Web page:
A straightforward technique to extend any linear regression method to the nonlinear case is to apply a preprocessing step mapping the data to a feature space where the problem becomes linear.

For regression, the feature space can be explicitly constructed in a straightforward manner if the structure of the desired nonlinear model is linear with respect to its parameters. Indeed, in this case, the data vectors are mapped to feature vectors with components corresponding to the nonlinear terms of the model.

If the nonlinear structure does not fit this criterion or if it is unknown, then one resorts to function approximation. This means that we have to fix a priori a different but suitable structure for the model, keeping in mind that this structure serves two purposes: it should provide sufficient flexibility to accuractely approximate the true inherent nonlinearities and it should be linear in its parameters to make their estimation easy. A typical example of such an approach is polynomial regression.

However, this simple approach has a number of limitations. The nonlinear mapping must be well-chosen and suitable for the particular problem at hand. In the absence of prior knowledge on the nonlinearities, a polynomial model with a large degree can be sufficiently accurate, but may also lead to both estimation and computational difficulties related to the curse of dimensionality.

Methods that circumvent these issues are often nonparametric methods that estimate both the parameters and the structure of the model from the data. Examples of such approaches are kernel ridge regression and support vector regression.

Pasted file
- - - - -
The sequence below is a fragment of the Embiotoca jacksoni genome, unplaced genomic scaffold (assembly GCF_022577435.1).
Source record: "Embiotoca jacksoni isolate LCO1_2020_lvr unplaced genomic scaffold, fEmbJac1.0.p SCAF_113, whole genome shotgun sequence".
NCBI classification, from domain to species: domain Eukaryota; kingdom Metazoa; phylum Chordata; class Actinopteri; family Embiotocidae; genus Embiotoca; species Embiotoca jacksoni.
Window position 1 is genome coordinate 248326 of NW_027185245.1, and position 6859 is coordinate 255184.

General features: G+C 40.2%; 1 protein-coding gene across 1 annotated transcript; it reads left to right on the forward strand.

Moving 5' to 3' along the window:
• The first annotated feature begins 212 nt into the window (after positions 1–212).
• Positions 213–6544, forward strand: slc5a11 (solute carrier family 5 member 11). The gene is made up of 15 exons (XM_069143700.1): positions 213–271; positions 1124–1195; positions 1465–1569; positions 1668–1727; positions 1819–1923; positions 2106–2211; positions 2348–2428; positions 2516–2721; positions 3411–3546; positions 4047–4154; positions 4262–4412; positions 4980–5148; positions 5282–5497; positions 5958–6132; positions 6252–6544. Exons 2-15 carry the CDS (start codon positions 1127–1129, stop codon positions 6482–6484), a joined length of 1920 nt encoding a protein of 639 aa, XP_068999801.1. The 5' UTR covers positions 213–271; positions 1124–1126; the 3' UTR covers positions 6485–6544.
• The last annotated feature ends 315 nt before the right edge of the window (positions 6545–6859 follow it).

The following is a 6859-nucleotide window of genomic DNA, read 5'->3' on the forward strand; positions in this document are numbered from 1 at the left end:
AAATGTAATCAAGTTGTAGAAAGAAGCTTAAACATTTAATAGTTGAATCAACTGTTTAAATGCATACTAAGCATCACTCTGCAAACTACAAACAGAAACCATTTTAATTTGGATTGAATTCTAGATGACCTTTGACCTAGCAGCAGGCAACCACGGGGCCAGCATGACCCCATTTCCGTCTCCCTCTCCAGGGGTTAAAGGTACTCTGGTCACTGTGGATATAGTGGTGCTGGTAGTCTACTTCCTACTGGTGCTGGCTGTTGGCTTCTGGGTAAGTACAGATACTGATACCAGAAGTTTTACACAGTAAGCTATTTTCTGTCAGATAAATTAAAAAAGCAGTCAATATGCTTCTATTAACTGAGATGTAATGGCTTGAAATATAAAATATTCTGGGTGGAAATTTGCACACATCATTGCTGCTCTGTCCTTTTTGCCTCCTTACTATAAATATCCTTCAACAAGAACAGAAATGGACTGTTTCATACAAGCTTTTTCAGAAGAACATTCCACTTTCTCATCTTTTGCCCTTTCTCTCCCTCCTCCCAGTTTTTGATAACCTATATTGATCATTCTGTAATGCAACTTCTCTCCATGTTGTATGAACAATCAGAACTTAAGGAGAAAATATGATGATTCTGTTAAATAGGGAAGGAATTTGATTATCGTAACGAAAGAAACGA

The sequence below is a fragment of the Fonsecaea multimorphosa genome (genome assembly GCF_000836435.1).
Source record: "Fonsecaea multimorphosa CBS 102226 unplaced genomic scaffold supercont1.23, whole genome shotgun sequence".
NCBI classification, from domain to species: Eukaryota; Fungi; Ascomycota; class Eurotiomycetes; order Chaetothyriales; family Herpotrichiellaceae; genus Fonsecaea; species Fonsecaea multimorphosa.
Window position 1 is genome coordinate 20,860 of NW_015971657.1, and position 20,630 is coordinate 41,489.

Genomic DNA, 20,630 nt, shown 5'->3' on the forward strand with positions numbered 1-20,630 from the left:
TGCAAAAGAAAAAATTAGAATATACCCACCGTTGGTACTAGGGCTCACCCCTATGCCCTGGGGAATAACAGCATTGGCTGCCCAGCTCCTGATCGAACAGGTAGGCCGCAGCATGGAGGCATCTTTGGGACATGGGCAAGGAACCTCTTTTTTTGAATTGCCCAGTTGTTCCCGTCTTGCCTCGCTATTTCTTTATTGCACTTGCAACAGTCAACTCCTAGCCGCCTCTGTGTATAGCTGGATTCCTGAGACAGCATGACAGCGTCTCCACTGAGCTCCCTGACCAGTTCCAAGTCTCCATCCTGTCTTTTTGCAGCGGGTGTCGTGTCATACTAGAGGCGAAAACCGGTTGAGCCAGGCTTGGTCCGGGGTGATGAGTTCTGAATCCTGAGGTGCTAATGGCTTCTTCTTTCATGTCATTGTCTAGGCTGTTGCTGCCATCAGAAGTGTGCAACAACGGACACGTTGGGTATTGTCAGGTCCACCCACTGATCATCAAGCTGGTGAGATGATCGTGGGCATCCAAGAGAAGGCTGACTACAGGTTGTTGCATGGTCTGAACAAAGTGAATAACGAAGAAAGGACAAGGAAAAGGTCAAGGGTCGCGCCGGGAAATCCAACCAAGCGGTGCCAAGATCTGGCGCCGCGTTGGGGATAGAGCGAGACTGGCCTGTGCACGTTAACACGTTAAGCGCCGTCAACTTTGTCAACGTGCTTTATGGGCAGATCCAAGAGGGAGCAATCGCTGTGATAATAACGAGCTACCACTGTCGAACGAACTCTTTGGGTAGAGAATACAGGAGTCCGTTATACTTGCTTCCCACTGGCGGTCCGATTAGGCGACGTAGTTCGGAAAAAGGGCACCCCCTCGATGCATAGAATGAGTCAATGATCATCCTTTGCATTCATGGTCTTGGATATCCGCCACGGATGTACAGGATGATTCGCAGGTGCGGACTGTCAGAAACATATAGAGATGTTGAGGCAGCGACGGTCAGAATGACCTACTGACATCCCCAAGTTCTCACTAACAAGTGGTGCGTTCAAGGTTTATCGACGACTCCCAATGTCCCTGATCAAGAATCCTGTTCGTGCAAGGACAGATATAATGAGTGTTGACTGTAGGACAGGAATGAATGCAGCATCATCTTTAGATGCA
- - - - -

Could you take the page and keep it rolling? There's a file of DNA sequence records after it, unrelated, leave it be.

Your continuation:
Consider a nonlinear map
\begin{align*}
\phi : & \X \rightarrow \X^\phi \\
& \g x \mapsto \phi(\g x)
\end{align*}
that projects the data into the

If the nonlinear map $\phi$ can be explicitly computed, then we can apply any linear method to estimate $f$. In particular, by introducing the matrix $$ \g \Phi = \begin{bmatrix} \phi(\g x_1) & \dots &\phi(\g x_N) \end{bmatrix}^T \in \R^{N\times dim(\X^\phi)} $$ the least squares method yields $$ \hat{\g w} = (\g \Phi ^T \g \Phi )^{-1} \g \Phi^T \g y . $$ where $\g y = [y_1,\dots, y_N]^T$.

However, this approach is only suitable for low-dimensional feature spaces $X^\phi$ for two reasons. The first one is that the least squares method requires the inversion of a matrix of size $dim(\X^\phi)\times dim(\X^\phi)$, which becomes computationally intractable for high dimensions. The second one is that the number of parameters to estimates (the dimension of $\g w$) is also equal to $dim(\X^\phi)$ and that we might need far more than $N$ data to estimate these accurately. Note that these two points are also related since with $N < dim(\X^\phi)$ the matrix $\g \Phi ^T \g \Phi$ is rank defficient and not invertible due to $rank(\g \Phi ^T \g \Phi) \leq rank(\g \Phi )\leq \min\{N, dim(\X^\phi)\}$.